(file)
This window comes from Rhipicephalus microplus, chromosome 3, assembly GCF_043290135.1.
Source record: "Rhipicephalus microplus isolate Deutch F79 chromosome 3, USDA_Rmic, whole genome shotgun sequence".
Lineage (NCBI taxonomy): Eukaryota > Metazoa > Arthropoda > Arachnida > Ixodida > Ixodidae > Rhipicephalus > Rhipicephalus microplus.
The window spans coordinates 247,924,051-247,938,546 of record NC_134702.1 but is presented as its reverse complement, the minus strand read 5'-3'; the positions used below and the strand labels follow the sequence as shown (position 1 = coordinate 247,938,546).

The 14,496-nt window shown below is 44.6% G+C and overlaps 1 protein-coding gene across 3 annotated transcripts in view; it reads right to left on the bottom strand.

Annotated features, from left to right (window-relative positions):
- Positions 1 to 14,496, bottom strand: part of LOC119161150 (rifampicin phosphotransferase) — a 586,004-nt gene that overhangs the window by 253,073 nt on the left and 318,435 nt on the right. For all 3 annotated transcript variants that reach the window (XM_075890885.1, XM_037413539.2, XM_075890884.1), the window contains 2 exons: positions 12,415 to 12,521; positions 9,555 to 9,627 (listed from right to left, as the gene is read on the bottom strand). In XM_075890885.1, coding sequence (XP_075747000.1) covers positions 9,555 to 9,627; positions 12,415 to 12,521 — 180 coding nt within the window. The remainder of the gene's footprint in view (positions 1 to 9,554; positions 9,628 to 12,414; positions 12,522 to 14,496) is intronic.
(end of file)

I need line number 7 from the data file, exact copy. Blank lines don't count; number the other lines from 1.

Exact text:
- Positions 1 to 14,496, bottom strand: part of LOC119161150 (rifampicin phosphotransferase) — a 586,004-nt gene that overhangs the window by 253,073 nt on the left and 318,435 nt on the right. For all 3 annotated transcript variants that reach the window (XM_075890885.1, XM_037413539.2, XM_075890884.1), the window contains 2 exons: positions 12,415 to 12,521; positions 9,555 to 9,627 (listed from right to left, as the gene is read on the bottom strand). In XM_075890885.1, coding sequence (XP_075747000.1) covers positions 9,555 to 9,627; positions 12,415 to 12,521 — 180 coding nt within the window. The remainder of the gene's footprint in view (positions 1 to 9,554; positions 9,628 to 12,414; positions 12,522 to 14,496) is intronic.